Uberti’s 1858 Remington Honoring Buffalo Bill Cody

To honor Buffalo Bill Cody and his colorful life, Uberti is introducing a copy of his beloved 1858 Remington revolver.

Buffalo Bill Cody was an interesting man. Born in Iowa in 1846, he signed on as a rider for the Majors and Russell message service while still a teenager. After the Civil War, he worked as a scout in the Indian Wars, as a professional hunter supplying meat for the Union Pacific railroad and a hunting guide. Finally, thanks to a writer with a pen name of Ned Buntline and his book Scouts of the Prairie, he had his Buffalo Bill Wild West show from 1883 and until his death in 1917.

To honor this man and his colorful life, Uberti is introducing a copy of his beloved 1858 Remington revolver. The Remington 1858 was a sturdy, solid-frame revolver that rivaled the popularity of Colt’s wheelguns.

Not long after its introduction, safety slots were milled into the Remington’s cylinder, placing the hammer in a position where it didn’t rest on a percussion cap. The revolver’s cylinder could also be removed and a new one inserted, the “speedloader” of its day.


The Uberti replica—of which only 500 were made last year—is a six-shot .44 blackpowder revolver. The octagonal barrel is eight inches long, and the gun checks in at almost three pounds unloaded. Like the original, the balance point is just forward of the trigger guard, making the gun easy to point.

There is some engraving around the front sight blade and at the juncture of the barrel to the frame. The front sight is tall and thin, typical of those on guns within this time period. “William F. Buffalo Bill Cody” is engraved on the right side of the barrel; “1917 – 2017” is inscribed on the left. The rear sight is a tapered slot in the frame.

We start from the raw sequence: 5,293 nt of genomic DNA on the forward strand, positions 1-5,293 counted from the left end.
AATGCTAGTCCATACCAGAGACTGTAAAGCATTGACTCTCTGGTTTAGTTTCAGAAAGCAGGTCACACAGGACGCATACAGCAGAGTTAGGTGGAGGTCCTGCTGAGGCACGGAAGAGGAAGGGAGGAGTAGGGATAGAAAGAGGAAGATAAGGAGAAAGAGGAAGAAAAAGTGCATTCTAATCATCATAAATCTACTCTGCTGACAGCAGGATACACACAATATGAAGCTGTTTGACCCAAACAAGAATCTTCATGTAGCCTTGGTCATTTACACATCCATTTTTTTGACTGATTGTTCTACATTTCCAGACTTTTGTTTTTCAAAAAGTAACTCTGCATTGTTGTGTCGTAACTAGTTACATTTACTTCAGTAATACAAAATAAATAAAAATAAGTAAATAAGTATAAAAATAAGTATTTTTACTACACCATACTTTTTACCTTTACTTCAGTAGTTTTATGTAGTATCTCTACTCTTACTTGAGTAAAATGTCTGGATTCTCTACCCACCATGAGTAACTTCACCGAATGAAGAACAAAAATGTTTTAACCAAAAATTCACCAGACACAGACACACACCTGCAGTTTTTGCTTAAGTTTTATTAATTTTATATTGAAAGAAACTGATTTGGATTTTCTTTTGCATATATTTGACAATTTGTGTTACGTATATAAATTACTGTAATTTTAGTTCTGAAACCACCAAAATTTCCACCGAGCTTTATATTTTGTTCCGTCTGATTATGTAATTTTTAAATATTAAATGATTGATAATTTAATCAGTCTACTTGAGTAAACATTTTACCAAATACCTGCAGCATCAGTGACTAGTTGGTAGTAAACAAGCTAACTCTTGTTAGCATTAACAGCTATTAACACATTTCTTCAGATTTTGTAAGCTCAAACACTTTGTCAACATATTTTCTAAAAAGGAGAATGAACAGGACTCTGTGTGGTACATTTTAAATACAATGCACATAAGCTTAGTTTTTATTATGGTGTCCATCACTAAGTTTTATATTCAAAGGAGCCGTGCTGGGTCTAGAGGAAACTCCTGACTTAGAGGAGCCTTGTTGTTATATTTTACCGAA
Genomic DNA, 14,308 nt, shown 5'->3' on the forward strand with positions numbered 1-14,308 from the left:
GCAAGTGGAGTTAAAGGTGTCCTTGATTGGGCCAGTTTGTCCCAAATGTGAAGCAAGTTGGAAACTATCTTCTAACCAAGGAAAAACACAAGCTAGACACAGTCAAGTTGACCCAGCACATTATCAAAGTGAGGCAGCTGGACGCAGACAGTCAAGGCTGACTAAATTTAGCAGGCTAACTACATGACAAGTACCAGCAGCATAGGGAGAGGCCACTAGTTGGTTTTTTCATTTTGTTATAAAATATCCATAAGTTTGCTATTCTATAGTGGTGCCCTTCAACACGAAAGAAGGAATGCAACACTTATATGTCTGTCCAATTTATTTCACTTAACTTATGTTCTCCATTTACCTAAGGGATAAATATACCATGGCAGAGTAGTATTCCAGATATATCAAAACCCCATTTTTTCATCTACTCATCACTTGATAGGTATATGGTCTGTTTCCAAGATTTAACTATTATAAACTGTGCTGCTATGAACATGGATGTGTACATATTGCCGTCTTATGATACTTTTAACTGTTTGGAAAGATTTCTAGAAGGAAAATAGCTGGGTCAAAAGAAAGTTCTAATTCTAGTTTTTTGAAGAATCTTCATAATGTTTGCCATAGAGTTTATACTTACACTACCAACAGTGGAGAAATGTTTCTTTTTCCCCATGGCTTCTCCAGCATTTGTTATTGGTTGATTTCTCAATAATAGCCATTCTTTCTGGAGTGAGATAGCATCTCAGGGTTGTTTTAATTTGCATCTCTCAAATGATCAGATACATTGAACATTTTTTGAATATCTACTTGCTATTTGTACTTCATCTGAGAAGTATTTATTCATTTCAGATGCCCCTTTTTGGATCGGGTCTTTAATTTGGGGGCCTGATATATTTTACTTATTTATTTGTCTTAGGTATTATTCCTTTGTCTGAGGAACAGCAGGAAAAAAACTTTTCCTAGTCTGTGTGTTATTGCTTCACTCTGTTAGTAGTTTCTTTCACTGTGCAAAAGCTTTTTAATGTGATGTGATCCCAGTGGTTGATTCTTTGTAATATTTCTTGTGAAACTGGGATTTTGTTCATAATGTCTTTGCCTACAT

The gun is deeply polished and blued, and engraving covers 99 percent of the frame and cylinder, with proof marks on the barrel and cylinder. Designed and executed by Cesare Giovanelli, this 19th-century floral design is professionally done and hand-chased for a high-grade appearance.

The hammer is color case-hardened with a touch of engraving on the hammer spur itself, while the hammer spur is serrated. There is a half-cock position. The trigger pull registered four pounds on my scale.

The trigger guard is brass, again with a touch of engraving with a hammer that is almost “target” width. The grips are simulated ivory, perfectly fitted and contained within a backstrap with a touch of engraving.

Buffalo Bill Cody was quite the western icon and a man who certainly made his mark in history. This commemorative revolver is well deserved and well done.


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